Things I Know 245 of 365: I’ve been re-arranging the furniture in my head

A person with a new idea is a crank until the idea succeeds.

– Mark Twain

I’ve been trying to change my mind over the last couple day. Lifehacker posted a blurb on a report from Science Daily suggesting runners should drink water when they are thirsty.

This information probably didn’t blow your mind the way it did mine.

Let me explain.

For over nine years, I’ve been a distance runner. Since that comical first go when I was sure I’d make 2 miles to my last marathon, I’ve been amassing pieces of running knowledge and sharing them as I meet other runners:

  • During morning runs, warm up with two easy miles and then stretch so as not to injure cold muscles and tendons.
  • Your metabolism is spiking for the first 45 minutes to an hour after you run.
  • About 20 minutes into a run is where the average person’s sugar supply is depleted and the fat burning process begins.
  • If you wait until you’re thirsty to drink water, you’re probably already dehydrated.

These are the pieces of who I am as a runner. They represent the framework of knowledge I carry with me that let me know I have some idea of what I’m doing.

Except, as Science Daily seems dedicated to pointing out, I don’t know what I’m doing.

This is the battle in which I’ve been engaged.

I’ve been grieving an idea.

Though it’s painfully simple – one sentence long – my flow chart of running is built around such conditional statements. If this is wrong, how do I know what is right?

I’ll be fine on the running front, I know.

I’ll do some research and figure out what makes the most sense.

It’s got me thinking, though, about what this means in the other systems in my life. I’ve started contemplating how receptive I am to new ideas and how receptive I expect others to be when I introduce a new idea or way of framing understanding.

New ideas aren’t easy. They require the shuffling around of the furniture in my head to make way for that new armoire. The thing is, collecting the new ideas requires losing some of the old ones. I can fit in the armoire, but I’ve got to lose the love seat.

And that’s the piece that’s probably been the most difficult in this instance. My best friend Katy, who taught me to run, educated me on when and when not to hydrate. That knowledge has emotional attachment.

I frequently ran into this problem on the other side when I’d tell students they could begin a sentence with “because” or they should avoid starting sentences with “There is…” or “There are…” To me, I was building a framework to help them succeed. To them, I was asking them to donate most of their mental furniture to the infinite.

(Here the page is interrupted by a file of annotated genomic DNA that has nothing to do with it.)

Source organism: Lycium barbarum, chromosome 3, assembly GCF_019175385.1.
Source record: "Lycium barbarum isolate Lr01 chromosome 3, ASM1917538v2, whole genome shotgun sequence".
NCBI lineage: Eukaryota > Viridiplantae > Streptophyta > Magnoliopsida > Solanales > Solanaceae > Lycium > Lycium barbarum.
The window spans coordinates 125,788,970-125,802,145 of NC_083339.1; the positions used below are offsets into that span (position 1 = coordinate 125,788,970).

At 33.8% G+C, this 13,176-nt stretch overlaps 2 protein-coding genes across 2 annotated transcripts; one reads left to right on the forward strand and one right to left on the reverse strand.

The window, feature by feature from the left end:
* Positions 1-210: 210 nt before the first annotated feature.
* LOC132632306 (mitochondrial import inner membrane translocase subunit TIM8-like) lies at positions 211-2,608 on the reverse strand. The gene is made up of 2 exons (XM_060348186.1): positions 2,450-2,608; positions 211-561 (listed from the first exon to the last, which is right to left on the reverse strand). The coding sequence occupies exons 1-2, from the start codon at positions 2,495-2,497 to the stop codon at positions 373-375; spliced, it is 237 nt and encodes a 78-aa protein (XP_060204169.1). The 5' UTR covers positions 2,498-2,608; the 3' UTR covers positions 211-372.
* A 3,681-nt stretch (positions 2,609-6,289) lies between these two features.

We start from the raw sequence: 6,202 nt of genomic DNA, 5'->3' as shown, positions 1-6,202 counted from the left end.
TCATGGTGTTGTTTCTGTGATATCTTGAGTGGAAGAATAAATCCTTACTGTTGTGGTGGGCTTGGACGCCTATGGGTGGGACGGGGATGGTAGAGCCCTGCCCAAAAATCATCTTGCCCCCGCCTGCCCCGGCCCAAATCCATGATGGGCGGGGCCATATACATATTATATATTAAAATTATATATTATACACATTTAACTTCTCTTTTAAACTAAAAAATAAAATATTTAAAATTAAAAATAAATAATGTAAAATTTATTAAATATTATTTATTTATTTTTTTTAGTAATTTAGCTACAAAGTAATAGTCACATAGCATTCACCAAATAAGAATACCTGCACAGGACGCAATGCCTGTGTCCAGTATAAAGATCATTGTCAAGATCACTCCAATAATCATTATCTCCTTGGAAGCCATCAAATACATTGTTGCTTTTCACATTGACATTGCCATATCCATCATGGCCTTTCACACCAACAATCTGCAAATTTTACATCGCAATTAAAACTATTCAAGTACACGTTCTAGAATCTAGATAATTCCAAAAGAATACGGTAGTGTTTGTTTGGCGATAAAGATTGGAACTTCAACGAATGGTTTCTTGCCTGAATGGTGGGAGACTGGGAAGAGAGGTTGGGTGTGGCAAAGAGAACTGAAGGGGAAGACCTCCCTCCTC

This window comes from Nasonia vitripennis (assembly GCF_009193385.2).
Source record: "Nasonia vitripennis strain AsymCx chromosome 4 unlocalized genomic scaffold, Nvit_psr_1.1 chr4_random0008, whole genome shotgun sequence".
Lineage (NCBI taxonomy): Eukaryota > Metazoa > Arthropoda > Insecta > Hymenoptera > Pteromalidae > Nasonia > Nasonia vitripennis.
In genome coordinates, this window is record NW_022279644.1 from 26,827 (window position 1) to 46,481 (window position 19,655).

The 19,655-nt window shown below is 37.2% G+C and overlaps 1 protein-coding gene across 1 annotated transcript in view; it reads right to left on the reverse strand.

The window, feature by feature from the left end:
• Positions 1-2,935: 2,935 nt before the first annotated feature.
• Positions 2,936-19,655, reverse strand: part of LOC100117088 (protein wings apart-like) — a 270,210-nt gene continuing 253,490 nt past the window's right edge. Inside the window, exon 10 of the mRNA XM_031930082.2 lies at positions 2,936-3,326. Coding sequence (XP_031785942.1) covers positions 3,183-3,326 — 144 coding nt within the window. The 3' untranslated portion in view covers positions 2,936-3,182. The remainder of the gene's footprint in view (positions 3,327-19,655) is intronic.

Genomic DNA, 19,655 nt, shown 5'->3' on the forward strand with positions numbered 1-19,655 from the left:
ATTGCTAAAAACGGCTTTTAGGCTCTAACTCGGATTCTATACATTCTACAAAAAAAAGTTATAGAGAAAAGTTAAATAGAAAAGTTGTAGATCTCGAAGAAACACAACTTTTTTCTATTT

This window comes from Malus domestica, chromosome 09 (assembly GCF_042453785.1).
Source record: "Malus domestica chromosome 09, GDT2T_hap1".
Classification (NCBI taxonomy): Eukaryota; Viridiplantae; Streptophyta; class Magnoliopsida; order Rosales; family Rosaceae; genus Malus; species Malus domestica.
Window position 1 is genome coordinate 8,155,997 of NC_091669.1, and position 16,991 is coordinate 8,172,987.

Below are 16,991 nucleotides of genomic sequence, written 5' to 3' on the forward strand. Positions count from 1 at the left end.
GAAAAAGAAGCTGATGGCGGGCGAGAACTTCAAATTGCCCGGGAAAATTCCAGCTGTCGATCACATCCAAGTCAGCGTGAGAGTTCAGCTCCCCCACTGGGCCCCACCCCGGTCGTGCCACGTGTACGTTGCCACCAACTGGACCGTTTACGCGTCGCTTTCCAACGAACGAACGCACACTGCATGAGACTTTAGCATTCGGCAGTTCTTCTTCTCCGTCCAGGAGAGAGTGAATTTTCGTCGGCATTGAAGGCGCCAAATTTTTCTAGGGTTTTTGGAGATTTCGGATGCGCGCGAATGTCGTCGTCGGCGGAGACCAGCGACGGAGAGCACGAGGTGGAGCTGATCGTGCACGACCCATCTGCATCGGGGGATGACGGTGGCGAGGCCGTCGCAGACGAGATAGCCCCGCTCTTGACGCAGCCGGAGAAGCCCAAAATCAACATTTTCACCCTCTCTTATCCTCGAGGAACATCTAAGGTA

Learning is tricky stuff.

I’m going running later today. I’m seriously considering not drinking water until I’m thirsty. Is that crazy?

3 thoughts on “Things I Know 245 of 365: I’ve been re-arranging the furniture in my head

  1. The frontier of knowing is an edge and I agree that when that edge gets disrupted by new ideas, resettling or retuning, can signal a rage of responses.  Had never thought about it as rearranging the furniture in the room and what happens when the room is no longer adequate, let alone the sofa. Love that. Will play with a bit.  I am taking an AI course and know there is something I need to learn about frontier, explored, and unexplored spaces.  Not sure at the moment how this connects, but intuitively I know there's a theory lurking.  Thanks:)

  2. If receiving new ideas is like rearranging the furniture, then having kids of one's own is like…becoming homeless! Or at least like rearranging the furniture every week! I love the concept of knowledge having emotional attachments. It's SO true! I do believe that is why it is so hard to “try on” new ideas sometimes or “discard” ideas you were raised with in favor of something new. It feels like a betrayal of the person from whom those ideas were gleaned.There is also a direct correlation here to the difficulty involved in straying from old educational constructs or boxes (literally AND figuratively?). Lectures are ineffective, but they are comfy furniture.

  3. I think the two classic examples of this in modern times are: 1) health information and 2) Pluto. We're so used to discovering that what we thought was healthy turns out to be dangerous and vice versa that it's almost a joke. And Pluto seems so counterintuitive that it raises a layer of distance and distrust between the people and the experts. This is one reason I enjoy teaching philosophy. It's an opportunity to get people to think about their standards and whom they trust. It also asks us to think about how comfortable we are with uncertainty and doubt. Even though I've been calling myself a Deweyan pragmatist for over a decade, it is still hard to put that into practice. (You should see me try to talk myself into believing that a favorite athlete is actually not performing all that badly.)

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